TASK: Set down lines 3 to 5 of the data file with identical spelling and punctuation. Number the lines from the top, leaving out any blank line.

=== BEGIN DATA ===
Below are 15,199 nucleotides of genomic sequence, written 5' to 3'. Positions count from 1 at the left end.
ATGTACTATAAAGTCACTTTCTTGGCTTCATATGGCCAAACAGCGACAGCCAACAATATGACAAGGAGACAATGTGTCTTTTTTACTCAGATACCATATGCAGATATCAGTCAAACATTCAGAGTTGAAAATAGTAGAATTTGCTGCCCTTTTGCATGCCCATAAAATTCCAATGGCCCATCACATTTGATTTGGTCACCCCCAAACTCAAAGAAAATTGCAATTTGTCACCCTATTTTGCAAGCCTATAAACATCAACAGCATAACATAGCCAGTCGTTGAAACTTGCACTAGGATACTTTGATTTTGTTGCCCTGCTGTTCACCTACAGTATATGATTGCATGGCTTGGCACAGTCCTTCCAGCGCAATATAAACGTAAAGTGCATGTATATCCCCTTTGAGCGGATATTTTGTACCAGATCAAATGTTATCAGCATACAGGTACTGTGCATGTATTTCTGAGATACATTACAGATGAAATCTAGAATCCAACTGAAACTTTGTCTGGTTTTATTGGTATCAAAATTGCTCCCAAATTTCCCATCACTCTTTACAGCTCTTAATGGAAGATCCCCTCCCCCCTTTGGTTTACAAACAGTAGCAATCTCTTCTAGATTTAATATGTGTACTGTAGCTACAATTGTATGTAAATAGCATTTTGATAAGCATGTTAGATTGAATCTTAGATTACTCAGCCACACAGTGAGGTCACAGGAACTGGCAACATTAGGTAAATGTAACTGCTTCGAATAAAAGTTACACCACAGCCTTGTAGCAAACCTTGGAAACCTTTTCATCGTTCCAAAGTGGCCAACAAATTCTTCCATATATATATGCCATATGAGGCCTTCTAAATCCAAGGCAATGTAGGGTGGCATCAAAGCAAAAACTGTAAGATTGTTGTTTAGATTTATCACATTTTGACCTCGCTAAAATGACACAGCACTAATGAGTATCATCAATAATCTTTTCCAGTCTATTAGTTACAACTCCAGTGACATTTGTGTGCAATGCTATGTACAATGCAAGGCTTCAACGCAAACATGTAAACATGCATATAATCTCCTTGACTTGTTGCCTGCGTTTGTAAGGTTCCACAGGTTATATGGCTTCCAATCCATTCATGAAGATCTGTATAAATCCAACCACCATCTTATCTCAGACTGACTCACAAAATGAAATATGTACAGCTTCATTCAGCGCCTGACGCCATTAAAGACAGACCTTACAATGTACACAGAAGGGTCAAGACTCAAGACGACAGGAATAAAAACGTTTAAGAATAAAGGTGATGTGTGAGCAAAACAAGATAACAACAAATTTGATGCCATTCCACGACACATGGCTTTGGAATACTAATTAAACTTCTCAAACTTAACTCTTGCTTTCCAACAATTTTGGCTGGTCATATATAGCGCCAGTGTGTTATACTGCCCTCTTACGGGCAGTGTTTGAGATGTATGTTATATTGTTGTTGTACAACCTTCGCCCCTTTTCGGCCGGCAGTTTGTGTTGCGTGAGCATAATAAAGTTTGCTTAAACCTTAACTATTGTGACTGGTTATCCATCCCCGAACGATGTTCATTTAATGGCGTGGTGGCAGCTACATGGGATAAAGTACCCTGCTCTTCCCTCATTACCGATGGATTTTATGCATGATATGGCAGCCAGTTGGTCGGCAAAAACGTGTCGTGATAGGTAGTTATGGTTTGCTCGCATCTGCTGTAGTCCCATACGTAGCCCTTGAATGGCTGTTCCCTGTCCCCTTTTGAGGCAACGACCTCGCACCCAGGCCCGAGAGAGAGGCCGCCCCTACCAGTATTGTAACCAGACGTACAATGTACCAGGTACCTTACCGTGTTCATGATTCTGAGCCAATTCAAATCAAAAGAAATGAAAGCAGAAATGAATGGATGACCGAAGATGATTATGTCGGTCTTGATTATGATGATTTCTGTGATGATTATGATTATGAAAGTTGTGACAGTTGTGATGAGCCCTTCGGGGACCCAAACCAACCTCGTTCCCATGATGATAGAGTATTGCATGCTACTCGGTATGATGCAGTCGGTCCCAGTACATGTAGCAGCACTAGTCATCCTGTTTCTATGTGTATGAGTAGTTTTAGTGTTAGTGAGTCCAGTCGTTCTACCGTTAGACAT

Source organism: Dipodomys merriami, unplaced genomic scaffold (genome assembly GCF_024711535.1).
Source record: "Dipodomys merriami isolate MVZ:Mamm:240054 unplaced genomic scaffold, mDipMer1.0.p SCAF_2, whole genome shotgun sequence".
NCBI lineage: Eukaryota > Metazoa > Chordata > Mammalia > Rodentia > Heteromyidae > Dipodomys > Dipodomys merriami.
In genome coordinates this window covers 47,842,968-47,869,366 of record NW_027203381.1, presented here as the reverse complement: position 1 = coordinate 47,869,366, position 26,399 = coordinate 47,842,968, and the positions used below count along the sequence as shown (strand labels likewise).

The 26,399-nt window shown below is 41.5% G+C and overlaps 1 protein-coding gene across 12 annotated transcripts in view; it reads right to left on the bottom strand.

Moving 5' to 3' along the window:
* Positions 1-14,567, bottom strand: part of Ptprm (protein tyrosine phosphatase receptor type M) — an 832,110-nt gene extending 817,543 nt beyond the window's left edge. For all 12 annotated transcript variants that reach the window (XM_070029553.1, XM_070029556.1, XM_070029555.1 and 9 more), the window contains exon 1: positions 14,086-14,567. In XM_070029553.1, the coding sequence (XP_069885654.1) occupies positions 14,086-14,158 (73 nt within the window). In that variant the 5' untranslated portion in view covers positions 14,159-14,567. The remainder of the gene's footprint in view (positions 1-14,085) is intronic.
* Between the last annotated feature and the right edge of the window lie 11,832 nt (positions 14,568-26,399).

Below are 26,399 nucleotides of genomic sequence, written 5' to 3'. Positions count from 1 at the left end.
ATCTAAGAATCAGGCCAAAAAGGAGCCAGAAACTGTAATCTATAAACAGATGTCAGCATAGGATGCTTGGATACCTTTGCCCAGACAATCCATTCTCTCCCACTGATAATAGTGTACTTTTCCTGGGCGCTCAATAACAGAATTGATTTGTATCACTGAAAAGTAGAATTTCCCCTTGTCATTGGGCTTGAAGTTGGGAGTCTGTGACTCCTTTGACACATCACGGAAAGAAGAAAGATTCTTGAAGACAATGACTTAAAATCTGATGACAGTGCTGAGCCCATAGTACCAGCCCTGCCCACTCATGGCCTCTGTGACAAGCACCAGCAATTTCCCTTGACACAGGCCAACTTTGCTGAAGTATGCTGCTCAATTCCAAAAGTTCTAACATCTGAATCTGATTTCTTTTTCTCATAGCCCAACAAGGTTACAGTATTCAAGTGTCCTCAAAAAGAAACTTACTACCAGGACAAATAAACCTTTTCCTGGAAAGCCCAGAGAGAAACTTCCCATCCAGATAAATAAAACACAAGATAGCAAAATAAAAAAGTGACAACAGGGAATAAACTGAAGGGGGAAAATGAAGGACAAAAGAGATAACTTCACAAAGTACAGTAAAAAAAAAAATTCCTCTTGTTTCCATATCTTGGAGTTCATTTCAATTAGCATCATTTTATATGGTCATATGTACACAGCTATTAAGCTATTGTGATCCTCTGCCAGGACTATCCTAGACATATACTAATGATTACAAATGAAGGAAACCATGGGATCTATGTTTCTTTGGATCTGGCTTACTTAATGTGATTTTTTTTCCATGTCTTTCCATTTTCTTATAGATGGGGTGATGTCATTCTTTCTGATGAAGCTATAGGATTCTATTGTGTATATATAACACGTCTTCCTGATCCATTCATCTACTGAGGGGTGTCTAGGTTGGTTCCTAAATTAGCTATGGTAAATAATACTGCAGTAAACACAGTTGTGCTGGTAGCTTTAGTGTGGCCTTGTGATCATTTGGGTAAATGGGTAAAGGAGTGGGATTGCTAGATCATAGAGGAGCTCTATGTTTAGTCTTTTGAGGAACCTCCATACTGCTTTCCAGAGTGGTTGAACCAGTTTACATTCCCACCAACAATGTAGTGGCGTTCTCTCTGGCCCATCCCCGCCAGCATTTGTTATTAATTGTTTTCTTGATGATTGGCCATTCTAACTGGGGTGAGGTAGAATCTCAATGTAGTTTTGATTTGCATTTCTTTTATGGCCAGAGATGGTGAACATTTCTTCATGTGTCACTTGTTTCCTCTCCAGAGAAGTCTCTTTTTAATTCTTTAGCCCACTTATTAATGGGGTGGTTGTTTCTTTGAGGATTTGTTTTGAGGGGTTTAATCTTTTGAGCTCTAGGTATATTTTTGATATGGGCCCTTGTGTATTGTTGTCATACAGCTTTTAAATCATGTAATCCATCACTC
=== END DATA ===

Source organism: Dipodomys merriami, unplaced genomic scaffold (genome assembly GCF_024711535.1).
Source record: "Dipodomys merriami isolate MVZ:Mamm:240054 unplaced genomic scaffold, mDipMer1.0.p SCAF_2, whole genome shotgun sequence".
NCBI lineage: Eukaryota > Metazoa > Chordata > Mammalia > Rodentia > Heteromyidae > Dipodomys > Dipodomys merriami.